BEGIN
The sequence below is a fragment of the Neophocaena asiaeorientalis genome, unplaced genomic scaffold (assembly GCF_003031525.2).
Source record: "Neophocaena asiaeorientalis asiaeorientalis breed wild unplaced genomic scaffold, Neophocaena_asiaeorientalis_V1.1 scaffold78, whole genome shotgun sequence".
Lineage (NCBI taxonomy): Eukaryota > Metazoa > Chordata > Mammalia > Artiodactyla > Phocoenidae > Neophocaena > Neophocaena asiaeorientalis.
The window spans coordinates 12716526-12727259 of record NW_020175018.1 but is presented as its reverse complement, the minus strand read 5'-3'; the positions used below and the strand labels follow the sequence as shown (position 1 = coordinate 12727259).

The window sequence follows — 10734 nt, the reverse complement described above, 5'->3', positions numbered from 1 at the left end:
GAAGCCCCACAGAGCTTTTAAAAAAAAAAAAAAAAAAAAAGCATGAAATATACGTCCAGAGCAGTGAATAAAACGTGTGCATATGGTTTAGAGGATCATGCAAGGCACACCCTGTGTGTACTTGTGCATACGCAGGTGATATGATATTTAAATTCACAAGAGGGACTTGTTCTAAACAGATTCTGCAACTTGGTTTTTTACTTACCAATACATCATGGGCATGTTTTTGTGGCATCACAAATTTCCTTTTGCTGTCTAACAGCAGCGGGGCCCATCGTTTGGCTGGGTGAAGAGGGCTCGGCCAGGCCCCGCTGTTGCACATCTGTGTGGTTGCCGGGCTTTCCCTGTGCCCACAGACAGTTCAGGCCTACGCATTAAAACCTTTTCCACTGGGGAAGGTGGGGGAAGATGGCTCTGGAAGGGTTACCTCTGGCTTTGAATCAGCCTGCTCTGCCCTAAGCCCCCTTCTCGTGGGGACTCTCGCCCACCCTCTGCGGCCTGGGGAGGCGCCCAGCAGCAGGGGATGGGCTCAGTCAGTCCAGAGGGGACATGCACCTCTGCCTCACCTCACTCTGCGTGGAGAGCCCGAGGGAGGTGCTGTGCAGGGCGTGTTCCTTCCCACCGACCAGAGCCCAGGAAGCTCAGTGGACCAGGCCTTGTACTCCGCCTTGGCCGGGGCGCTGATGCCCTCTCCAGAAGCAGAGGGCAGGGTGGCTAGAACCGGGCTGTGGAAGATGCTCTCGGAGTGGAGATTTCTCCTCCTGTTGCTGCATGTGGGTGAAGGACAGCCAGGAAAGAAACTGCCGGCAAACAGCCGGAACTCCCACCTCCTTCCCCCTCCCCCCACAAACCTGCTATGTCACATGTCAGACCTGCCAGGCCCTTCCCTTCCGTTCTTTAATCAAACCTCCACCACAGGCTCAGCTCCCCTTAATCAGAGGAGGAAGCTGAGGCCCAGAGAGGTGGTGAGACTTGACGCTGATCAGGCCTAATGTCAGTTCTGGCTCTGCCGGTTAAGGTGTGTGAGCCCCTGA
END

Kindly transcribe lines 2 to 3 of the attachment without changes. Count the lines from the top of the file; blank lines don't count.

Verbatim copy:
Source record: "Neophocaena asiaeorientalis asiaeorientalis breed wild unplaced genomic scaffold, Neophocaena_asiaeorientalis_V1.1 scaffold78, whole genome shotgun sequence".
Lineage (NCBI taxonomy): Eukaryota > Metazoa > Chordata > Mammalia > Artiodactyla > Phocoenidae > Neophocaena > Neophocaena asiaeorientalis.